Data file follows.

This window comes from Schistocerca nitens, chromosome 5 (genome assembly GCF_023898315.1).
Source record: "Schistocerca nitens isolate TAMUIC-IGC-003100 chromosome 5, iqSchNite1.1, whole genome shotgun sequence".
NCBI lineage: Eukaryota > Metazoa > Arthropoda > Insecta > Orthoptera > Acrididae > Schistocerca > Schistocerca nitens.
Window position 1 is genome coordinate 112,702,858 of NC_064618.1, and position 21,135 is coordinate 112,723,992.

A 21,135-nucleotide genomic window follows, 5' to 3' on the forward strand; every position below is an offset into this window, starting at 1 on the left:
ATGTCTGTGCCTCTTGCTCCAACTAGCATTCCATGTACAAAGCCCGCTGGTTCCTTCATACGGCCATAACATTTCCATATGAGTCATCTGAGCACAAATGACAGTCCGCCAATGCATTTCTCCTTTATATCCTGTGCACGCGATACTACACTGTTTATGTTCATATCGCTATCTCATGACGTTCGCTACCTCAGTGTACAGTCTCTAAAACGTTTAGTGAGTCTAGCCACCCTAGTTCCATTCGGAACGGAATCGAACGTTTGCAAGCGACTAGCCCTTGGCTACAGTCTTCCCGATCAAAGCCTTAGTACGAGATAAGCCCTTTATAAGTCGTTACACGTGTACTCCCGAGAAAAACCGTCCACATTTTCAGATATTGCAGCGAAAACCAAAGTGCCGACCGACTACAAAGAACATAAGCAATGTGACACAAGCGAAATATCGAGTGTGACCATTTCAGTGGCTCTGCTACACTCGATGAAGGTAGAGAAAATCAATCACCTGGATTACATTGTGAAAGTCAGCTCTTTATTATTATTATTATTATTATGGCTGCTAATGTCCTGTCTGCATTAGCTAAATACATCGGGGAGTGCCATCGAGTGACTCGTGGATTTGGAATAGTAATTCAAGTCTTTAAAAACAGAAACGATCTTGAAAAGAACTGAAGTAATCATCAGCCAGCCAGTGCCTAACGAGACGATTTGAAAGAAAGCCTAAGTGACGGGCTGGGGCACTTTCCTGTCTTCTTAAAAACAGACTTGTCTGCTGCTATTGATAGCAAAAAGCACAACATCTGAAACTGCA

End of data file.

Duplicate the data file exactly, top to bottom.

This window comes from Schistocerca nitens, chromosome 5 (genome assembly GCF_023898315.1).
Source record: "Schistocerca nitens isolate TAMUIC-IGC-003100 chromosome 5, iqSchNite1.1, whole genome shotgun sequence".
NCBI lineage: Eukaryota > Metazoa > Arthropoda > Insecta > Orthoptera > Acrididae > Schistocerca > Schistocerca nitens.
Window position 1 is genome coordinate 112,702,858 of NC_064618.1, and position 21,135 is coordinate 112,723,992.

A 21,135-nucleotide genomic window follows, 5' to 3' on the forward strand; every position below is an offset into this window, starting at 1 on the left:
ATGTCTGTGCCTCTTGCTCCAACTAGCATTCCATGTACAAAGCCCGCTGGTTCCTTCATACGGCCATAACATTTCCATATGAGTCATCTGAGCACAAATGACAGTCCGCCAATGCATTTCTCCTTTATATCCTGTGCACGCGATACTACACTGTTTATGTTCATATCGCTATCTCATGACGTTCGCTACCTCAGTGTACAGTCTCTAAAACGTTTAGTGAGTCTAGCCACCCTAGTTCCATTCGGAACGGAATCGAACGTTTGCAAGCGACTAGCCCTTGGCTACAGTCTTCCCGATCAAAGCCTTAGTACGAGATAAGCCCTTTATAAGTCGTTACACGTGTACTCCCGAGAAAAACCGTCCACATTTTCAGATATTGCAGCGAAAACCAAAGTGCCGACCGACTACAAAGAACATAAGCAATGTGACACAAGCGAAATATCGAGTGTGACCATTTCAGTGGCTCTGCTACACTCGATGAAGGTAGAGAAAATCAATCACCTGGATTACATTGTGAAAGTCAGCTCTTTATTATTATTATTATTATTATGGCTGCTAATGTCCTGTCTGCATTAGCTAAATACATCGGGGAGTGCCATCGAGTGACTCGTGGATTTGGAATAGTAATTCAAGTCTTTAAAAACAGAAACGATCTTGAAAAGAACTGAAGTAATCATCAGCCAGCCAGTGCCTAACGAGACGATTTGAAAGAAAGCCTAAGTGACGGGCTGGGGCACTTTCCTGTCTTCTTAAAAACAGACTTGTCTGCTGCTATTGATAGCAAAAAGCACAACATCTGAAACTGCA